The regime is exaggerating the numbers, but soldiers are undoubtedly being killed. Firm evidence is lost in the fog, but there are reliable and consistent reports, backed by YouTube videos, of mutinous soldiers being shot by security forces. Defecting soldiers have reported mukhabarat lined up behind them as they fire on civilians, watching for any soldier's disobedience. A tank battle and aerial bombardment were reported after a small-scale mutiny in the Homs region. Tensions within the military are expanding.

Saturday, June 11, 2011

Record IMF Greek Lending May Intensify Favoritism Concerns - Real Time Economics - WSJ

International Monetary Fund lending to Greece has already blown away any previous borrowing records based on country contributions to the world’s last-chance bank.

That fact, along with the increasing likelihood the IMF will lend the failed economy even more cash and hasn’t required talks with private creditors, is underscoring concerns by emerging markets that the fund favors rich countries and may further undermine the bank’s perceived legitimacy.

The IMF says the extraordinary lending is not just to save Greece, but the world economy. “Our programs are designed to of course support an individual country so that they can restore financial stability, but the goal is to support the global international system,” said fund spokeswoman Caroline Atkinson.

IMF officials say the risk of European contagion is ring-fenced. But economists say the sheer size of the loan compared to Greece’s contribution to the fund, called its quota, indicates how scared the IMF is about Greece’s failure affecting the euro zone.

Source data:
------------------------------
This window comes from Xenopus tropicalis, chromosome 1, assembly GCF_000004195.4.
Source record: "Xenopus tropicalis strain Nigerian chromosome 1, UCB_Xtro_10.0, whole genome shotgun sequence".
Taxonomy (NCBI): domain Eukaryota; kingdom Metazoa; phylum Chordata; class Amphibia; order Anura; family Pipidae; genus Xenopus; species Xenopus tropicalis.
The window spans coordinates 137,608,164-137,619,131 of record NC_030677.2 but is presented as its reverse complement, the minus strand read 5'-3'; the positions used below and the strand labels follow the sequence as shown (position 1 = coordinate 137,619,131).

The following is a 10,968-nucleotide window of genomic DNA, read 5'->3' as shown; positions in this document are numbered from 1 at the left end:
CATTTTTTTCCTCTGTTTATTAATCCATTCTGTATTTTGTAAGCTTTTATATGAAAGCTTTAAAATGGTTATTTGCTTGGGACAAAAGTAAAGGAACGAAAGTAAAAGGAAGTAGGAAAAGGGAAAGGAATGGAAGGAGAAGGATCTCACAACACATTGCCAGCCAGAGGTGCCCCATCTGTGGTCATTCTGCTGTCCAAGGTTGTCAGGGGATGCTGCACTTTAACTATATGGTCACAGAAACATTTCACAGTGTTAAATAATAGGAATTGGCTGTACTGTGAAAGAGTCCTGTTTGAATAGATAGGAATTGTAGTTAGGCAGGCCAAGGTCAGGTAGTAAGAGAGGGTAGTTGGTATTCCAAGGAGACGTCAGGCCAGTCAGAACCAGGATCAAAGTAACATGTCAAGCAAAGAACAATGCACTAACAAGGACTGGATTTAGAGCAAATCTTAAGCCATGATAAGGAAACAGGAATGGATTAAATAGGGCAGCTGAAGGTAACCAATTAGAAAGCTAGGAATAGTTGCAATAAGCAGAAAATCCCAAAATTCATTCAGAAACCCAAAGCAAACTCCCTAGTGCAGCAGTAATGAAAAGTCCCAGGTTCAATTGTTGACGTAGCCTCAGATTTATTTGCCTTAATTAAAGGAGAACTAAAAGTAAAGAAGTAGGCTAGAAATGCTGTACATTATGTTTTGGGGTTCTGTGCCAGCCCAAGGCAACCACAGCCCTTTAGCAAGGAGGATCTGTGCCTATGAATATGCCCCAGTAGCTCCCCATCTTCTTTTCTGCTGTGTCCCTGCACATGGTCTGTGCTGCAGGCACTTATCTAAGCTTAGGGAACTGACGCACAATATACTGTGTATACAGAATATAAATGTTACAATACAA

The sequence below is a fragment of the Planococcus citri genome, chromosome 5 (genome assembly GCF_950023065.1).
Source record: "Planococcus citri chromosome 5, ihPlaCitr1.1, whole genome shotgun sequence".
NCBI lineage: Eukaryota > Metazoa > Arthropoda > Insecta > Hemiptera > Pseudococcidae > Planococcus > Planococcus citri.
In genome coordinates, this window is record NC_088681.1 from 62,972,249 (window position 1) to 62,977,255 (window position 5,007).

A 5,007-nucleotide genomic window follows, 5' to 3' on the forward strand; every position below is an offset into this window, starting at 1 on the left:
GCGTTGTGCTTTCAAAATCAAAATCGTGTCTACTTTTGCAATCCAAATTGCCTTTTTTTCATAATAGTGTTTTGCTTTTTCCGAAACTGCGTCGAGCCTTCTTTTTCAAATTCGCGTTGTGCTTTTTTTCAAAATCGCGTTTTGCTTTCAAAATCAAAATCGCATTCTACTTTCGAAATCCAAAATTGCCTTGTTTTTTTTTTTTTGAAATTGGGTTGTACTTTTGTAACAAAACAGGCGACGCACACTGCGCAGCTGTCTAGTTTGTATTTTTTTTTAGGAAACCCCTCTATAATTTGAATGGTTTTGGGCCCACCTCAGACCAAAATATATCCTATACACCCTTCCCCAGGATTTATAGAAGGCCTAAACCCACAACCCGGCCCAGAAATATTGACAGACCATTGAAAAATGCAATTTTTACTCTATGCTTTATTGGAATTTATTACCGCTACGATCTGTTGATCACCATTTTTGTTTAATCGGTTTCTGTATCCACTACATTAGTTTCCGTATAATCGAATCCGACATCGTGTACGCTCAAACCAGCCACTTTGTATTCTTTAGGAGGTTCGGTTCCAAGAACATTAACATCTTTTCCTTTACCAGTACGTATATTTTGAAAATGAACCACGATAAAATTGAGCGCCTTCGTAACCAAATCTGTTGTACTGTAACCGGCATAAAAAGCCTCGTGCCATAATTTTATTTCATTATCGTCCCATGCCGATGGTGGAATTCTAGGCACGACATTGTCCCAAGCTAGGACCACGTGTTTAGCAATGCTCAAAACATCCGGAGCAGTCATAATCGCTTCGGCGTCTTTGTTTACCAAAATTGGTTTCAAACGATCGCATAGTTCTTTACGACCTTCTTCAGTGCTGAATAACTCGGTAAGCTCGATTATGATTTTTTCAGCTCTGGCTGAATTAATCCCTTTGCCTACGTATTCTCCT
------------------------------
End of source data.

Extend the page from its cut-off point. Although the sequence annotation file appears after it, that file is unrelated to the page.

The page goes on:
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Thursday, June 9, 2011

Jim Rogers: "Bernanke Is A Disaster" Who Will "Bring QE Back" | zero hedge

Jim Rogers spoke to a very dramatic and even more hoarse Bartiromo, touching on old and well-known themes, namely that the administration is essentially using up its last stimulus bullet with the current recession: "When the problems arisenext time what arethey going to do? They can’t quadruple the debt again. They cannot print that much more money. It’s gonna be worse the next time around." Alas,as Obama appears to be preparing, "they" will simply do more of thesame: the same payroll tax that was supposed to cure all evilsin December. The fact thatnobody anticipated something so stupid is probably indicative of the administration's genius. Or lunacy. Followed by more dollar printing of course. On what needs to be done to avoid the debt ceiling breach which will shut down the government, Faber believes that nothing short of Draconian measures will be relevant: "We’ve got troops in 150 countries around the world. They’re not doing us any good, they’re making enemies. They’re costing us a fortune." On the other hand he acknowledges: "we can never pay off these debts." Asusual,Rogerssaved the best for Bernanke: "Since the first day Mr Benanke went to Washington I knew he was going to be a disaster. He has never been right about anything in the 7 or 8 years he has been there. I hope he doesn't come back with QE3 but that's all he knows. The only thing he knows to do is to print money. He doesn't understand finance, he doesn't understand currencies, he doesn't understand economics. He understandsprinting money. It's the wrong thing to do but that's what he'll do... They're gonna bring QE back because he will be terrified and Washington will be terrified," he said


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The American Spectator : Truth, Lies, and Euros

As Europe's financial crisis worsens, it's increasingly apparent that the economic woes of countries like Portugal, Spain, and Greece have resulted from more than just bad policy. With each passing day, evidence mounts that one dynamic driving the crisis is that of untruth: a disturbing European pattern of fabrication about levels of public spending and debt.